Feeds:
Posts
Comments

Posts Tagged ‘Kyoko’

Skip Beat! is one of those highly addicting series that’s hard to put down. Funny and drama-filled, it follows Kyoko, a young woman who decides to get into showbiz to best the rising star guy who used her good nature and threw her away. Some day I’d love to write a review on the series in general, but today I want to focus on something in particular: how interactions between women are presented. As I watch or read Skip Beat!, I have noticed that on her quest to rise up the ranks of stardom, Kyoko frequently is met by adversaries who try their best to trample her. Those adversaries are usually women. This alone doesn’t necessarily bother me; getting into showbiz is extremely difficult so, it makes sense that rivalry occurs. What bothers me is that these female rivalries are very reminiscent of mean girl behavior between women frequently portrayed in fiction and that those rivalries make up a majority of female interactions in the series.

From very early on in the series, Kyoko is faced with mean girl behavior. First, Kyoko meets Kanae (a.k.a. Moko) at an audition, where Moko is snide and hostile toward her for no other reason besides that she thinks Kyoko seems too ordinary and is competing against her. Soon after that, Kyoko is assigned to assist Ruriko, an up and coming actress who is spoiled and refuses to work with others yet puts up a nice face initially. She singles Kyoko out from the beginning as someone to use and bully, but her jealousy grows when Kyoko receives attention from popular actor, Ren Tsugura, whom Ruriko likes. Then there is Erika, who is not only spoiled but also a daughter of a big time businessman who used her family’s power to get herself the best roles and thwart any potential rivals. On top of all these rivals, nameless girls are constantly taking jibes at Kyoko, too.

But is this trend of female rivalry in Skip Beat! that much different from rivalry trends in other manga? In shonen (boys’) manga, the hero often has plenty of rivals of the same gender. One of the best examples of this is Naruto. Naruto starts off as an outcast who is disregarded by his peers and even made fun of. But as he gets stronger and proves himself repeatedly, he slowly begins to win the support of those peers. This set up is similar to what is seen in Skip Beat!. Kyoko is often underestimated by peers, but once she proves her acting skills and confronts the rivals in question, the girls at least acknowledge her and many even come to like her. Ruriko’s “battle” with Kyoko makes her realize how much she really loves acting and that she needs to compromise to work with others. Erika decides to stop relying on her family name to get roles but use only her own skills. Some rivals, like Moko, even become friends with Kyoko. This last bit is especially important because it allows readers/viewers to see character depth and development beyond the initial mean girl attitude and shows positive female relationships. Once friends, Kyoko and Moko help and support each other, breaking from the generally catty behavior shown of other young women.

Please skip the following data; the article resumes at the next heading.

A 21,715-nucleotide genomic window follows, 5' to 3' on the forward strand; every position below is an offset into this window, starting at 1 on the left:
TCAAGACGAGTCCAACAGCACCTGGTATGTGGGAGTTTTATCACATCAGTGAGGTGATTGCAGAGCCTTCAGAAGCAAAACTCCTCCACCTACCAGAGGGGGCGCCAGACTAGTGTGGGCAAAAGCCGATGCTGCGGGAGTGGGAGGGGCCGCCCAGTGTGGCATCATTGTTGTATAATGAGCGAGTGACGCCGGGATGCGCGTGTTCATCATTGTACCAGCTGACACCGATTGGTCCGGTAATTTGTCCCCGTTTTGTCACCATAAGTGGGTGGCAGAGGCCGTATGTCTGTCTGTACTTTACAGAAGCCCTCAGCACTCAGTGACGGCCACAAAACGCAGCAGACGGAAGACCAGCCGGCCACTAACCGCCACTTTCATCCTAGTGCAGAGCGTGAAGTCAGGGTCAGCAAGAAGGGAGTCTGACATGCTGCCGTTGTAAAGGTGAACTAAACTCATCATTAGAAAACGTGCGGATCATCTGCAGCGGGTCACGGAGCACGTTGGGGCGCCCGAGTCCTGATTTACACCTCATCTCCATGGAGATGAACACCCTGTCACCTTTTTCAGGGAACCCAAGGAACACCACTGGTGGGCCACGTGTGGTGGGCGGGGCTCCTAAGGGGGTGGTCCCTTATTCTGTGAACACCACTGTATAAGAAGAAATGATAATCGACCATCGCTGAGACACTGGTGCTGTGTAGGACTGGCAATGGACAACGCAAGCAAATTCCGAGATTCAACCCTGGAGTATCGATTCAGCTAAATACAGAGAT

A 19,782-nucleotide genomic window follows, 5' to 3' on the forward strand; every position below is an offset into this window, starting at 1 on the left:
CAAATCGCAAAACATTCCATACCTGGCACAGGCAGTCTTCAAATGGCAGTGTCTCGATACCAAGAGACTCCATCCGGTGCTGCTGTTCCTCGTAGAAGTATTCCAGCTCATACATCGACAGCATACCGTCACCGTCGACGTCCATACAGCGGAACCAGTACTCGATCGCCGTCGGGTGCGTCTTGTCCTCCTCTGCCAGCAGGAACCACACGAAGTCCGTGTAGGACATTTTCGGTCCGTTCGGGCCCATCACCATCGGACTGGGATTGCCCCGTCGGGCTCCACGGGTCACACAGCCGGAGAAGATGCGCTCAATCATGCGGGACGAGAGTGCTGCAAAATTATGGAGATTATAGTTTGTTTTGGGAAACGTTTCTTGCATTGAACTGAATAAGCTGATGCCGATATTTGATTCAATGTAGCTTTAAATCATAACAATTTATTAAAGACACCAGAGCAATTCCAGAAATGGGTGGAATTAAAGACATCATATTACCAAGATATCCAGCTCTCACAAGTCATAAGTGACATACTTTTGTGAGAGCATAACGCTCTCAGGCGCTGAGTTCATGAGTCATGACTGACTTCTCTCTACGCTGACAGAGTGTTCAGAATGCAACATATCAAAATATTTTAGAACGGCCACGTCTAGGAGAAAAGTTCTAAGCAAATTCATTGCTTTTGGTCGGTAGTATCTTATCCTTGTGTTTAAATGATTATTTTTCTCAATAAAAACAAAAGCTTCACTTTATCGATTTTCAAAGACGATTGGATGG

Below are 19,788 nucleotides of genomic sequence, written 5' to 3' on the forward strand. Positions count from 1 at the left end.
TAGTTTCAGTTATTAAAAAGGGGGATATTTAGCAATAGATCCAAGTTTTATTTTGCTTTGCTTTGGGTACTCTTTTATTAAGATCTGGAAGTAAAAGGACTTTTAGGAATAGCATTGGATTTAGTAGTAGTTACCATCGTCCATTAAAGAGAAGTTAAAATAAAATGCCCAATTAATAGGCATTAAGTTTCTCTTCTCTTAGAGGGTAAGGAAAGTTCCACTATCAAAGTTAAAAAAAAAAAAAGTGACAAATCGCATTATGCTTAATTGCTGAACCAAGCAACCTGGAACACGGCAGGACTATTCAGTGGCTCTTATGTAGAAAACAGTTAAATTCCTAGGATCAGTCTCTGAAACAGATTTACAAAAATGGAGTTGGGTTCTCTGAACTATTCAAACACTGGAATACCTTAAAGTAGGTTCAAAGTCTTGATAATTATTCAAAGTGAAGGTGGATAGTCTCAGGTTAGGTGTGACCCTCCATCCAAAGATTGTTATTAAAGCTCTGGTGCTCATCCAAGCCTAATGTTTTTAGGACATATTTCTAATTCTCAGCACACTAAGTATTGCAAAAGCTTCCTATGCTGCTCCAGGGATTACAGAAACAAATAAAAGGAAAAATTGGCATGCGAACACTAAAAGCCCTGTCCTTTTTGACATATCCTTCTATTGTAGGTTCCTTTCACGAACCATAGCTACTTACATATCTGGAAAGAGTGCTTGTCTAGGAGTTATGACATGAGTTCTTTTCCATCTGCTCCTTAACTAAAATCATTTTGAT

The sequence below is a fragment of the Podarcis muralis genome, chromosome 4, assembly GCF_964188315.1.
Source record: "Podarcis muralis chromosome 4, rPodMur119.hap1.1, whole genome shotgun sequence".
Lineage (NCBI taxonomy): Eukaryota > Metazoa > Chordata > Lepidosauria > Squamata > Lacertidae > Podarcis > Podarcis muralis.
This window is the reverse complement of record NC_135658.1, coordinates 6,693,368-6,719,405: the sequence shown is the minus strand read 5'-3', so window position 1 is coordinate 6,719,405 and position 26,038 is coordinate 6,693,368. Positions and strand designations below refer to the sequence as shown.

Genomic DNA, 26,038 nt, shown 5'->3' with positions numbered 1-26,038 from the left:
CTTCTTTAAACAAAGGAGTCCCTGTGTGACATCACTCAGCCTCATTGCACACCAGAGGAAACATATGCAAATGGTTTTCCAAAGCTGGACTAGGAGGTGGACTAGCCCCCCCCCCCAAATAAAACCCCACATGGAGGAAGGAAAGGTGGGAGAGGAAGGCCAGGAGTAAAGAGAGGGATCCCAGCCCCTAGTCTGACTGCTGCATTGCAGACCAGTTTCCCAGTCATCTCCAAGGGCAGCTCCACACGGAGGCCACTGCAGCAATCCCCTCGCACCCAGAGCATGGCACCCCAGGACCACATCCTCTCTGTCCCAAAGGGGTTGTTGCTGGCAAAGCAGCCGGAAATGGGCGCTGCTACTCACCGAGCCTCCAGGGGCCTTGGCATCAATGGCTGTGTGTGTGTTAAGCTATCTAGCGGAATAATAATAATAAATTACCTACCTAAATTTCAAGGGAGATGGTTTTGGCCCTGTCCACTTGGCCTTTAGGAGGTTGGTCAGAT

Perhaps the trouble lies in the fact that many of the interactions between young women, rival or not, are coated with displays of the jealous, nasty, sneaky, and cutthroat behavior, even though there are some good female friendships. This is enforced with comments about Kyoko and Moko’s previous attempts at friendship: Moko says that the reason she never made female friends was because they gossip about/backstab others and and Kyoko always wanted female friends, but was shunned by the girls at her school for simply being close to a popular guy. It doesn’t paint a pretty picture of how girls behave among each other. While mean girls do exist and work well for a drama, it is a shame that fiction continuously focuses strongly on the negative because it creates the idea that mean girls are around every corner and overshadows healthy female interactions and friendships. So, it’s not just¬†Skip Beat!¬†but the combination of so many representations of mean girls in fiction that’s the real problem.

Luckily, Skip Beat! does have some positive female interactions as well and provides a heroine who doesn’t let anything defeat her. There also seem to be less mean girl scenarios as the series has progressed. So, don’t let my musings about female interactions stop you from giving either the manga or anime a try if you haven’t already! For those of you who follow the series, what do you think about how female interactions are portrayed? Do they contribute to mean girl stereotypes or is it just another drama filled with rivalry?

Advertisements

Read Full Post »